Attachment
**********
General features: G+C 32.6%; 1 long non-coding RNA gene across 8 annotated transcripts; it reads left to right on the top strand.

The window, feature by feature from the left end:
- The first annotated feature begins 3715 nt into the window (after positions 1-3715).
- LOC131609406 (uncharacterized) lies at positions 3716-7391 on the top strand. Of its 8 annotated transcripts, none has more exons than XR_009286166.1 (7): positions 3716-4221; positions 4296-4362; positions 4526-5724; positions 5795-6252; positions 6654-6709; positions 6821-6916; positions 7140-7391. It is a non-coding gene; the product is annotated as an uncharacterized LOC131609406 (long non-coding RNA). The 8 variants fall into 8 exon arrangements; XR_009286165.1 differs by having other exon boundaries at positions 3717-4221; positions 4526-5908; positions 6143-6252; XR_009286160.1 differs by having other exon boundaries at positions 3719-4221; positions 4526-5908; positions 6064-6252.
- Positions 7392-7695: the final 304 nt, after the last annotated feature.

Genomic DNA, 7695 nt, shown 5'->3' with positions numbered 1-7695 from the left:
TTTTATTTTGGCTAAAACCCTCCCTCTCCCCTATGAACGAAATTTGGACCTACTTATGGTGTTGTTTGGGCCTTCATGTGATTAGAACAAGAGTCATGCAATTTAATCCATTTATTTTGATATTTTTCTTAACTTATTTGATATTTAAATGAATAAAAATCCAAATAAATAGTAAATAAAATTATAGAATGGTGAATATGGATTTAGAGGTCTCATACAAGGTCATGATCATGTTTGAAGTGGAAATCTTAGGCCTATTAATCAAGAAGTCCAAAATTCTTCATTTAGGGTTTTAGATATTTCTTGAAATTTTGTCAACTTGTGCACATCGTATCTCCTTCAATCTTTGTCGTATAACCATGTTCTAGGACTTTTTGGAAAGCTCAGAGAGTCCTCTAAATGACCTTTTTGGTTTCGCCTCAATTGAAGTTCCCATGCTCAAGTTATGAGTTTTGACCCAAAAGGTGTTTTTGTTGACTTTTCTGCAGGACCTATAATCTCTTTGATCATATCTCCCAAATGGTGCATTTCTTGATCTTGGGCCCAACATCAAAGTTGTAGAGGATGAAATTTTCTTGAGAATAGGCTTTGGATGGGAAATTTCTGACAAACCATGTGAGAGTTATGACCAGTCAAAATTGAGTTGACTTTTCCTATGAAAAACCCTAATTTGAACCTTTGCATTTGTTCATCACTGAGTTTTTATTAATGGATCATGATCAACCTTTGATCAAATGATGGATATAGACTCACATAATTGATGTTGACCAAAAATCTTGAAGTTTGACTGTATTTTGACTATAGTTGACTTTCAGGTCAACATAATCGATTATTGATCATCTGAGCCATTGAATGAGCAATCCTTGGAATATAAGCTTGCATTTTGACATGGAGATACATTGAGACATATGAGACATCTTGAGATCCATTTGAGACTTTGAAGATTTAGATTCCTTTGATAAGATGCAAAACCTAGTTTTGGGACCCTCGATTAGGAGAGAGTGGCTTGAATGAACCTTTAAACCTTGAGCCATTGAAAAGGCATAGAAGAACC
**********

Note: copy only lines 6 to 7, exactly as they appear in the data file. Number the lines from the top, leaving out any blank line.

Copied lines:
Genomic DNA, 7695 nt, shown 5'->3' with positions numbered 1-7695 from the left:
TTTTATTTTGGCTAAAACCCTCCCTCTCCCCTATGAACGAAATTTGGACCTACTTATGGTGTTGTTTGGGCCTTCATGTGATTAGAACAAGAGTCATGCAATTTAATCCATTTATTTTGATATTTTTCTTAACTTATTTGATATTTAAATGAATAAAAATCCAAATAAATAGTAAATAAAATTATAGAATGGTGAATATGGATTTAGAGGTCTCATACAAGGTCATGATCATGTTTGAAGTGGAAATCTTAGGCCTATTAATCAAGAAGTCCAAAATTCTTCATTTAGGGTTTTAGATATTTCTTGAAATTTTGTCAACTTGTGCACATCGTATCTCCTTCAATCTTTGTCGTATAACCATGTTCTAGGACTTTTTGGAAAGCTCAGAGAGTCCTCTAAATGACCTTTTTGGTTTCGCCTCAATTGAAGTTCCCATGCTCAAGTTATGAGTTTTGACCCAAAAGGTGTTTTTGTTGACTTTTCTGCAGGACCTATAATCTCTTTGATCATATCTCCCAAATGGTGCATTTCTTGATCTTGGGCCCAACATCAAAGTTGTAGAGGATGAAATTTTCTTGAGAATAGGCTTTGGATGGGAAATTTCTGACAAACCATGTGAGAGTTATGACCAGTCAAAATTGAGTTGACTTTTCCTATGAAAAACCCTAATTTGAACCTTTGCATTTGTTCATCACTGAGTTTTTATTAATGGATCATGATCAACCTTTGATCAAATGATGGATATAGACTCACATAATTGATGTTGACCAAAAATCTTGAAGTTTGACTGTATTTTGACTATAGTTGACTTTCAGGTCAACATAATCGATTATTGATCATCTGAGCCATTGAATGAGCAATCCTTGGAATATAAGCTTGCATTTTGACATGGAGATACATTGAGACATATGAGACATCTTGAGATCCATTTGAGACTTTGAAGATTTAGATTCCTTTGATAAGATGCAAAACCTAGTTTTGGGACCCTCGATTAGGAGAGAGTGGCTTGAATGAACCTTTAAACCTTGAGCCATTGAAAAGGCATAGAAGAACC